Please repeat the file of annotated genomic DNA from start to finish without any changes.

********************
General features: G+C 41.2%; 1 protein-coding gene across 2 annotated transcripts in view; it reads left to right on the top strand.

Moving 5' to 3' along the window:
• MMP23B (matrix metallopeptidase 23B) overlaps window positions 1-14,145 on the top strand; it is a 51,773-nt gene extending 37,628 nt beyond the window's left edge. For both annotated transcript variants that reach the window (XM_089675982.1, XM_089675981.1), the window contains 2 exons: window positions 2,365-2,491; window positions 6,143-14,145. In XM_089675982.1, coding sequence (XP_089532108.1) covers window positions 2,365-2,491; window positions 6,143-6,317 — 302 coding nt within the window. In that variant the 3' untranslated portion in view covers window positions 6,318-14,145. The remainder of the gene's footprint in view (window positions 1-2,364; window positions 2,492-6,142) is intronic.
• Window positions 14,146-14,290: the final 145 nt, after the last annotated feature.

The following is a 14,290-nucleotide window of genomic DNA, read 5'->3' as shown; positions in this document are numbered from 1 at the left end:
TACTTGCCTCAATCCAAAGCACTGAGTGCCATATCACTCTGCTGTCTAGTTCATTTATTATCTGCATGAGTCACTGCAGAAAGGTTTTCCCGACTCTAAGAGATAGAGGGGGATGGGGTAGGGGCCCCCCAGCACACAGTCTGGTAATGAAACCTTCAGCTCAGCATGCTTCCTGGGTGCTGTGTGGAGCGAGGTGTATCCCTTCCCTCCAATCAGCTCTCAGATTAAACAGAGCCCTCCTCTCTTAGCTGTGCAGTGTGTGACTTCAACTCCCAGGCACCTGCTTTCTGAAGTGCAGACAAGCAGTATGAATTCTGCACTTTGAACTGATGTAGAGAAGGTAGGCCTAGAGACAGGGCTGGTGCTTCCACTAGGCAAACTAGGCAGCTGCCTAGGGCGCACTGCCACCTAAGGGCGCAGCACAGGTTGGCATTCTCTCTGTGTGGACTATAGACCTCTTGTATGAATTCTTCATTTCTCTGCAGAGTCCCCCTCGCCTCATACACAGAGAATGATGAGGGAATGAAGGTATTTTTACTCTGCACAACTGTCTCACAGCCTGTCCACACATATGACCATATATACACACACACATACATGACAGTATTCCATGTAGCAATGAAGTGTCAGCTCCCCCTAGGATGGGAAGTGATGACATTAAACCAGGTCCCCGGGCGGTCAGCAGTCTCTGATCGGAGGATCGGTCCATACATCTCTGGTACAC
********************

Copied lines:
General features: G+C 41.2%; 1 protein-coding gene across 2 annotated transcripts in view; it reads left to right on the top strand.

Moving 5' to 3' along the window:
• MMP23B (matrix metallopeptidase 23B) overlaps window positions 1-14,145 on the top strand; it is a 51,773-nt gene extending 37,628 nt beyond the window's left edge. For both annotated transcript variants that reach the window (XM_089675982.1, XM_089675981.1), the window contains 2 exons: window positions 2,365-2,491; window positions 6,143-14,145. In XM_089675982.1, coding sequence (XP_089532108.1) covers window positions 2,365-2,491; window positions 6,143-6,317 — 302 coding nt within the window. In that variant the 3' untranslated portion in view covers window positions 6,318-14,145. The remainder of the gene's footprint in view (window positions 1-2,364; window positions 2,492-6,142) is intronic.
• Window positions 14,146-14,290: the final 145 nt, after the last annotated feature.

The following is a 14,290-nucleotide window of genomic DNA, read 5'->3' as shown; positions in this document are numbered from 1 at the left end:
TACTTGCCTCAATCCAAAGCACTGAGTGCCATATCACTCTGCTGTCTAGTTCATTTATTATCTGCATGAGTCACTGCAGAAAGGTTTTCCCGACTCTAAGAGATAGAGGGGGATGGGGTAGGGGCCCCCCAGCACACAGTCTGGTAATGAAACCTTCAGCTCAGCATGCTTCCTGGGTGCTGTGTGGAGCGAGGTGTATCCCTTCCCTCCAATCAGCTCTCAGATTAAACAGAGCCCTCCTCTCTTAGCTGTGCAGTGTGTGACTTCAACTCCCAGGCACCTGCTTTCTGAAGTGCAGACAAGCAGTATGAATTCTGCACTTTGAACTGATGTAGAGAAGGTAGGCCTAGAGACAGGGCTGGTGCTTCCACTAGGCAAACTAGGCAGCTGCCTAGGGCGCACTGCCACCTAAGGGCGCAGCACAGGTTGGCATTCTCTCTGTGTGGACTATAGACCTCTTGTATGAATTCTTCATTTCTCTGCAGAGTCCCCCTCGCCTCATACACAGAGAATGATGAGGGAATGAAGGTATTTTTACTCTGCACAACTGTCTCACAGCCTGTCCACACATATGACCATATATACACACACACATACATGACAGTATTCCATGTAGCAATGAAGTGTCAGCTCCCCCTAGGATGGGAAGTGATGACATTAAACCAGGTCCCCGGGCGGTCAGCAGTCTCTGATCGGAGGATCGGTCCATACATCTCTGGTACAC